2. To limit the amount of warmth or noise that is lost from a building or body. This is translated in English as ‘insulate’.

Slide 10 - Tekstslide

International response (1)
Mitigation is more effective on a larger scale, as greenhouse gases move across international boundaries. Agreements are reached at international meetings, attended by world leaders. 
The most notable were those in Kyoto (1997) and Paris (2015). 
In Kyoto, the following targets were agreed upon:
  1.  MEDCs > reduce the greenhouse gas emissions by 5% below the emissions of 1990 by 2012.
  2. LEDCs > reduce the CO2 emissions to the level of 1990 by 2005.

Slide 11 - Tekstslide

International response (2)
Few countries met the targets set in the Kyoto protocol. 
  • Many LEDCs argued that MEDCs had been able to become wealthy by permitting polluting industries and transportation in their countries. 
  • They felt it was unfair that this same group of countries was criticising the rapidly developing LEDCs for developing further.
  • In 2001 the USA refused to sign a treaty that allowed 80% of the world, including countries like China and India, not to participate.

Slide 12 - Tekstslide

International response (3)
Result of the Kyoto protocol: 
  • The number of countries decreasing their CO2 output was higher than the number of countries that increased it.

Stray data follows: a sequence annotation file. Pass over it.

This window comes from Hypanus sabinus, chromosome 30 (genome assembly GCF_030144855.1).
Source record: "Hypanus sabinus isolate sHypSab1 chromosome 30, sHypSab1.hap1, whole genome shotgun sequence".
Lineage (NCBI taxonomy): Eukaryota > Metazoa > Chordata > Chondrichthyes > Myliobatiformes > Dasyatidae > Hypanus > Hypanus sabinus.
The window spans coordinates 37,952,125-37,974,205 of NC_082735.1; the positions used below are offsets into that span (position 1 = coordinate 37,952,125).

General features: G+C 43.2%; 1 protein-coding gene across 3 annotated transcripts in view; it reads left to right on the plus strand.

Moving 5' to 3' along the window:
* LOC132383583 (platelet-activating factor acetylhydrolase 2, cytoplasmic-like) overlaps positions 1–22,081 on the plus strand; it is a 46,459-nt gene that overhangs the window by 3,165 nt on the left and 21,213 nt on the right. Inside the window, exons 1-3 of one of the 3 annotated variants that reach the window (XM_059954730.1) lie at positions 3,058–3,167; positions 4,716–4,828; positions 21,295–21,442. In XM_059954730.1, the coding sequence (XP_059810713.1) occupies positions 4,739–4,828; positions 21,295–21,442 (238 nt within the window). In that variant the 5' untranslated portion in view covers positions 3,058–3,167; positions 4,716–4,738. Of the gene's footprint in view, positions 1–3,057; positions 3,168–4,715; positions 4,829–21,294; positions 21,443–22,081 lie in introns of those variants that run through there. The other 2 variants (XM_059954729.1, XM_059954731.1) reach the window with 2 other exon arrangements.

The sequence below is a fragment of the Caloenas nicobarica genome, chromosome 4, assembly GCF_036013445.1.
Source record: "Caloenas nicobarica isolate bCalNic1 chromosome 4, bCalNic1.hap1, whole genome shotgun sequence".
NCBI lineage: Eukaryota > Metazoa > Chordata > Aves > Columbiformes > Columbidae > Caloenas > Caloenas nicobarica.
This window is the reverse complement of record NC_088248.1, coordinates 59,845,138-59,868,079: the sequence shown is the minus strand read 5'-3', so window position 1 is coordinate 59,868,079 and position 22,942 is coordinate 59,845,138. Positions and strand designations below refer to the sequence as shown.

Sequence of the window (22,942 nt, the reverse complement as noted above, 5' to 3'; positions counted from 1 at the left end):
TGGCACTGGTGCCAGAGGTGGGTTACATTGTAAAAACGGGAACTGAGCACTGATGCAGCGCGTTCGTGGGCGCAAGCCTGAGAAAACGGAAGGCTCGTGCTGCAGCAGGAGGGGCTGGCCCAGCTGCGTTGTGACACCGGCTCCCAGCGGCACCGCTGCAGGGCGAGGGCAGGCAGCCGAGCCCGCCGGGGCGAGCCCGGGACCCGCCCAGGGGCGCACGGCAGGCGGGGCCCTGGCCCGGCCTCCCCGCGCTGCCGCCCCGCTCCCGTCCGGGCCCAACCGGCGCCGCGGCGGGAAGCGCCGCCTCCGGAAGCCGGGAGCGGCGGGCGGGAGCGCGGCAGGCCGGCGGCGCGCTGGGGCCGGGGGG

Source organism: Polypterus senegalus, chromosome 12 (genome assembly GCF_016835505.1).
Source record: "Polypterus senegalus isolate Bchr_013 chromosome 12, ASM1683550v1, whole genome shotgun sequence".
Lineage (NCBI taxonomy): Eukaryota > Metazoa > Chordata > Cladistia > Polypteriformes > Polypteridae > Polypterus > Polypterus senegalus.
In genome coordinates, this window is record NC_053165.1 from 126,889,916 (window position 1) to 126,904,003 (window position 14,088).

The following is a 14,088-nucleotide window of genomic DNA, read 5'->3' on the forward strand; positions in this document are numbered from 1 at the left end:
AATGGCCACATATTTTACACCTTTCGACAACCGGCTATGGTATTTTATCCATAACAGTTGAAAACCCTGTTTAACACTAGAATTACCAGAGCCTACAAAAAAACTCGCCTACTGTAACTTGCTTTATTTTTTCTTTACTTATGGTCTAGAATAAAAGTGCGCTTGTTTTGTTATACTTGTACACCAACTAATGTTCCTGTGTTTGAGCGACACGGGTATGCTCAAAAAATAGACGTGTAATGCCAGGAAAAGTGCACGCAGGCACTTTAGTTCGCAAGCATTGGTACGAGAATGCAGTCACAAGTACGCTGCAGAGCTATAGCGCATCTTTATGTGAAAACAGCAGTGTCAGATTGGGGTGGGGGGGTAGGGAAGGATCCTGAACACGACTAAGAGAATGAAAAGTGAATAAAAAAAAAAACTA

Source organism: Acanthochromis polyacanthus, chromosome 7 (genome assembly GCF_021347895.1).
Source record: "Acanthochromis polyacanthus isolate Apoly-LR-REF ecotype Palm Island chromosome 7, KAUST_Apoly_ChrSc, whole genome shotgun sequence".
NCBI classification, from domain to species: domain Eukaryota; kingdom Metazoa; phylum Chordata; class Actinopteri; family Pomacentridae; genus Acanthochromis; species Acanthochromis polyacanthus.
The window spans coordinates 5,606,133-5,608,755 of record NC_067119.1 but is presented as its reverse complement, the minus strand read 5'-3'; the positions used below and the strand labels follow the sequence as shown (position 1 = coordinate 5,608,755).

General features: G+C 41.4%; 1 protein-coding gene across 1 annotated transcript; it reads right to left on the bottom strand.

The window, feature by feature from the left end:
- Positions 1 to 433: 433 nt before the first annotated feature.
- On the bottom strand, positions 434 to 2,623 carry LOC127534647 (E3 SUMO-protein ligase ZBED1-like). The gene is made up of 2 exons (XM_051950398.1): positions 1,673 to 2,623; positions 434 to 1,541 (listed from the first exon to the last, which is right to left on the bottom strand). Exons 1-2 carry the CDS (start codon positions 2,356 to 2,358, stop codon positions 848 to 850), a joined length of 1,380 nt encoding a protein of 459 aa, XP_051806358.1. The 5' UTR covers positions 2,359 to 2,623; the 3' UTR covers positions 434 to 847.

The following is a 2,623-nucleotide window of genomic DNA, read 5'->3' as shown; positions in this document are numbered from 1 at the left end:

• Especially China increased its CO2 emissions by a lot (figure 4.32).
  • Overall result: global CO2 emissions increased from 1990 to 2015.

Slide 13 - Tekstslide

International response (4)
Paris agreement (2015):
  • All countries agreed to try and cut greenhouse gas emissions, so that the average global temperature would rise less than 2°C, when compared to levels before 1850. 
  • However, at subsequent meetings it has been shown that it is very difficult to turn this agreement into concrete actions.

Slide 14 - Tekstslide

Annual CO2 emissions by world region (figure 4.31)
CO2 emissions have increased globally from pre-industrial levels. There are large differences between the emissions of different world regions.

Slide 15 - Tekstslide

Talking point
At the 2018 COP in Poland, Swedish 15-year old Greta Thunberg told world leaders that they are “stealing the future of their children, in front of their very eyes” by not taking action on climate change. Do you agree?

Slide 16 - Tekstslide

The Netherlands spent half a billion Euros in the construction of the Maeslant barrier, which protects the country from flooding. The barrier might need to close more often when sea level rises. How will LEDCs afford such investments?

Slide 17 - Tekstslide

China’s take on climate change
(read part H)

Slide 18 - Tekstslide

Slide 19 - Video

Slide 20 - Video

Essence
There are two coping strategies for climate change: mitigation, which encompasses measures that limit the emissions of greenhouse gases into the atmosphere and adaptation, which are solutions for the consequences of changing climate. These solutions can be implemented at all different geographic scale levels. However, adaptation measures are undertaken at a local or regional scale, whereas mitigation needs cooperation at an international level. Internationally, a fund has been set up to help LEDCs adapt to climate change.

Slide 21 - Tekstslide

Homework 3VT
Friday 18 June, 3rd hour:
  • Work on your documentary
  • Read 4.5 (textbook + LessonUp)
  • Do 4.5, ex. 3, 6, 8 and 10

Slide 22 - Tekstslide